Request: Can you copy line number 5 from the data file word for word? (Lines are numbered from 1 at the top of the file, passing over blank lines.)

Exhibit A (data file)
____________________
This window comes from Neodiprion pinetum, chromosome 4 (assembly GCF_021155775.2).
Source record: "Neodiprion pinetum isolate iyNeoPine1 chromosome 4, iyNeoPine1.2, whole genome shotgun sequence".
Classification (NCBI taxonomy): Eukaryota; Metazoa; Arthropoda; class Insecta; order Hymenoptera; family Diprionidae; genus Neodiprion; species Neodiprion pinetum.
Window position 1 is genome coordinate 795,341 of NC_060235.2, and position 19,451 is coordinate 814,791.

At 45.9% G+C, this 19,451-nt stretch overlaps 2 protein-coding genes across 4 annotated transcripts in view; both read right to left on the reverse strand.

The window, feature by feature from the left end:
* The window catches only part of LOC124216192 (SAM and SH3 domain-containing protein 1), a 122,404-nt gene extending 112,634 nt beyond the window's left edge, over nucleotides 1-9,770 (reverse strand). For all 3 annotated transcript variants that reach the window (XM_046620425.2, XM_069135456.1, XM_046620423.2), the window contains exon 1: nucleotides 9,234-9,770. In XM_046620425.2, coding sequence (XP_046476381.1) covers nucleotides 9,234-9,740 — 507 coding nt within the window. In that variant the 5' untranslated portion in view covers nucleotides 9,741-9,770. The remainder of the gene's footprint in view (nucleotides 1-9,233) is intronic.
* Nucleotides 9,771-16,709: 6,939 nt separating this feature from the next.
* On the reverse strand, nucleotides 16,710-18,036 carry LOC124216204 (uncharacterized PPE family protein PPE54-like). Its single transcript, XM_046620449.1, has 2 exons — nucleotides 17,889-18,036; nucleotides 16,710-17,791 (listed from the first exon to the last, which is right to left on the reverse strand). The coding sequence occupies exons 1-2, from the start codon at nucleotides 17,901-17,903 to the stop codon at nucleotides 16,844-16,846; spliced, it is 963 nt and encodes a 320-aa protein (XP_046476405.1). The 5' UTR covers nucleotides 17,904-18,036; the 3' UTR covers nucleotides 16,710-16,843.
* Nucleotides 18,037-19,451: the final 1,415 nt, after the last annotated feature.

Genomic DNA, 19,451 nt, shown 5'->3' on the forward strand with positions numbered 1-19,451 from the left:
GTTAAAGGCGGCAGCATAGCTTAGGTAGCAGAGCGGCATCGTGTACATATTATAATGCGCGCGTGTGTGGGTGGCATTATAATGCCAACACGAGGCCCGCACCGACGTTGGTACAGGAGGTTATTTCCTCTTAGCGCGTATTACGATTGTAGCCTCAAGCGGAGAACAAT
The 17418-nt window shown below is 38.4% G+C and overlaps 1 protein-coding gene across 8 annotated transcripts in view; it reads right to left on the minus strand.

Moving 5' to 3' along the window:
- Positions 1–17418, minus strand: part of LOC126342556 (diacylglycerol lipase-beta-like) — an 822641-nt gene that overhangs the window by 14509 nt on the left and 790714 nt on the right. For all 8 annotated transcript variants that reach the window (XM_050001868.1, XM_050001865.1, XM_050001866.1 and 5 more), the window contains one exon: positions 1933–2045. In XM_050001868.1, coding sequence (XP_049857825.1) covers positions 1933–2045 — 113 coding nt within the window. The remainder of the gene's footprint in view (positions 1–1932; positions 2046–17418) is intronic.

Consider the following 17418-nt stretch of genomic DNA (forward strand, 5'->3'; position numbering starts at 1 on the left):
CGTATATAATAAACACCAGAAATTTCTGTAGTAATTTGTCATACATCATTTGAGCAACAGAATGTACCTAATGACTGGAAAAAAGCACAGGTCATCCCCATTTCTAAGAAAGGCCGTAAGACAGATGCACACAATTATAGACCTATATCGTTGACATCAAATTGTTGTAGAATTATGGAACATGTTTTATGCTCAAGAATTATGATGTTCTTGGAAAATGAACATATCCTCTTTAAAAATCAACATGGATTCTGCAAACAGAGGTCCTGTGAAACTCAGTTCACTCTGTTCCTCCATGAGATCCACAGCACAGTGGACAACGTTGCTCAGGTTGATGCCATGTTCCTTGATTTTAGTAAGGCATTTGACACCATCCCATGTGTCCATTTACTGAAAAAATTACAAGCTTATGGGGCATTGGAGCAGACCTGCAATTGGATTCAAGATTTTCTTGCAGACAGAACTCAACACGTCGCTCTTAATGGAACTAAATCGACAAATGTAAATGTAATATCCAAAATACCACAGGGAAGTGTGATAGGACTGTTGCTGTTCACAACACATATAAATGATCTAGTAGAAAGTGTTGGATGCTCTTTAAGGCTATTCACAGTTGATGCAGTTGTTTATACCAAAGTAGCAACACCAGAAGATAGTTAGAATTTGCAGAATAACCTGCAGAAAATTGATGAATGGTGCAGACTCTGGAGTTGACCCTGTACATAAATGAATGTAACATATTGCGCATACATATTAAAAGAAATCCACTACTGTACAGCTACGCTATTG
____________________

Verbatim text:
At 45.9% G+C, this 19,451-nt stretch overlaps 2 protein-coding genes across 4 annotated transcripts in view; both read right to left on the reverse strand.